Eric: We remember the Frohman... we travel quickly... in the other direction....
(From Concerned: The Half-Life and Death of Gordon Frohman. Click on the thumbnail for full sized fade to black!)
There are two philosophies you can adopt, when doing a creative project.
Well, okay, there's actually several thousand philosophies you can adopt when you're doing a creative project, but come on. Work with me, here. Let's focus this down specifically to webcomics, since after all that's what we're discussing today.
One philosophy is the Open Ended Approach. You might have a specific beginning, middle and end in mind for your webcomic, but you're not so concerned with outlining down to the thousandth decimal place. You have any number of side-roads (or side quests) you can take the strip on in the process, and for the most part you're thinking in terms of years to get things accomplished. At its ultimate expression, the Open Ended Approach is just that: open ended, going forward for all eternity.
The other philosophy is the Project Approach. You have one project you want to accomplish. When you're done with that project, you move on to other -- generally unrelated -- things.
Obviously, the two have overlap, but for the most part webcomics fit in the first philosophy. Yes, something like Narbonic might have a six year plan, but there is breadth and freedom during those six years. Garrity can do whatever she wants, with only those hooks she feels necessary to keep the over-arching plot churning along.
Christopher Livingston, on the other hand, was solidly in the Project Approach with Concerned: The Half-Life and Death of Gordon Frohman.
Concerned was meant to be a parody of Half-Life 2. There would be some nods to Half-Life and to the extended Half-Life culture within it (including a couple of brilliant Counterstrike parodies), but for the most part Concerned would lock itself down to the events in Half-Life 2, period. Each "chapter" of Half-Life 2 had a corresponding chapter in Concerned. In many ways, Concerned set itself up as a prequel to the game, setting up the various (often implausible) situations the game itself deals with.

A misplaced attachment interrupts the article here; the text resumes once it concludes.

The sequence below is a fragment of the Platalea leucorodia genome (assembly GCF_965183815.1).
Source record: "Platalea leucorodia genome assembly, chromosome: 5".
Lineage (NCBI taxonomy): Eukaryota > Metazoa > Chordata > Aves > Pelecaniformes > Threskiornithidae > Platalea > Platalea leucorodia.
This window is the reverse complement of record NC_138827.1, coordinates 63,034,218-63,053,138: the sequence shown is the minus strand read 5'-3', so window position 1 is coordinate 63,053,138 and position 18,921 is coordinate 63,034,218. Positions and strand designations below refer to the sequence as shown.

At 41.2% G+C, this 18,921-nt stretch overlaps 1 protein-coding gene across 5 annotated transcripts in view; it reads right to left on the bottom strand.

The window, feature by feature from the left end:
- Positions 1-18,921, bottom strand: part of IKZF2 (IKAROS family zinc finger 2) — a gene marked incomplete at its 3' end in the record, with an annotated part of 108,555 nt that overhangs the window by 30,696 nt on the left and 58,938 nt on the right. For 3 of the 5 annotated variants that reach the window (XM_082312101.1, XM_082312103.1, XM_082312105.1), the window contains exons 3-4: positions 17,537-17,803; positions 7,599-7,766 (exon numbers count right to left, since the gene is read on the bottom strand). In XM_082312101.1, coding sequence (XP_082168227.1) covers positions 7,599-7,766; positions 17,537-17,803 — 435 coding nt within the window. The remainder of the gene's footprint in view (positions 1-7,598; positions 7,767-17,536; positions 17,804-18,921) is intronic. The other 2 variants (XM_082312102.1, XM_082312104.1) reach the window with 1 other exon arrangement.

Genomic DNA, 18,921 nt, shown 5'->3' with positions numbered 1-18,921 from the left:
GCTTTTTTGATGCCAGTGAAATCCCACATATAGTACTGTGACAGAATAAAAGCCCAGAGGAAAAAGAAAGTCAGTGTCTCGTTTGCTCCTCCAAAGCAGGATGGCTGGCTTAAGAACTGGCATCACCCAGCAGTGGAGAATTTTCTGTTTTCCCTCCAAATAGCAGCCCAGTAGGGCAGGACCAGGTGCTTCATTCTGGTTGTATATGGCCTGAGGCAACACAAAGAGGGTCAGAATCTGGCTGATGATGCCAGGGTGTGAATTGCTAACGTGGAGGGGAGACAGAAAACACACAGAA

And of course, there is Gordon Frohman.
Gordon Freeman, for those who came in late, is a brilliant action-adventurer scientist who operates almost out of a Doc Savage vein. He is the hero of Half-Life and its sequels, played by the player in first person mode. He never speaks, and over the course of many years of alien occupation he has become a legendary figure.
Gordon Frohman, on the other hand, is a moron who won't shut up.
For two hundred and four strips, we have followed the "adventures" of Gordon Frohman as he systematically makes the world he lives in worse. In the wake of Gordon Frohman, peaceful communities become overrun by nightmarish zombies, docile antlions begin attacking every creature that comes near them, and pretty much everyone who isn't necessary to the actual plot of Half-Life 2 dies a horrible death thanks to Frohman.
The strip was meticulously produced via machinima -- the process of taking video games and other extant virtual tools and using them to stage and shoot comics or videos. Livingston is an expert at the process, posing and adjusting his models' positions, facial expressions and situations with the exactness of a sculptor. (In a lot of ways, machinima is a kind of digital sculpture anyhow -- you take your elements, shape and adjust them, then photograph the results). Further, Livingston's writing is absolutely spot on -- he knows how to execute comedy and do it well. Further, between his writing and a series of excellent annotations, he's able to take someone who neither plays Half-Life 2 nor wants to play Half-Life 2 -- like me -- and still keep me giggling the entire time. This is a downright good strip.
And now, it's done.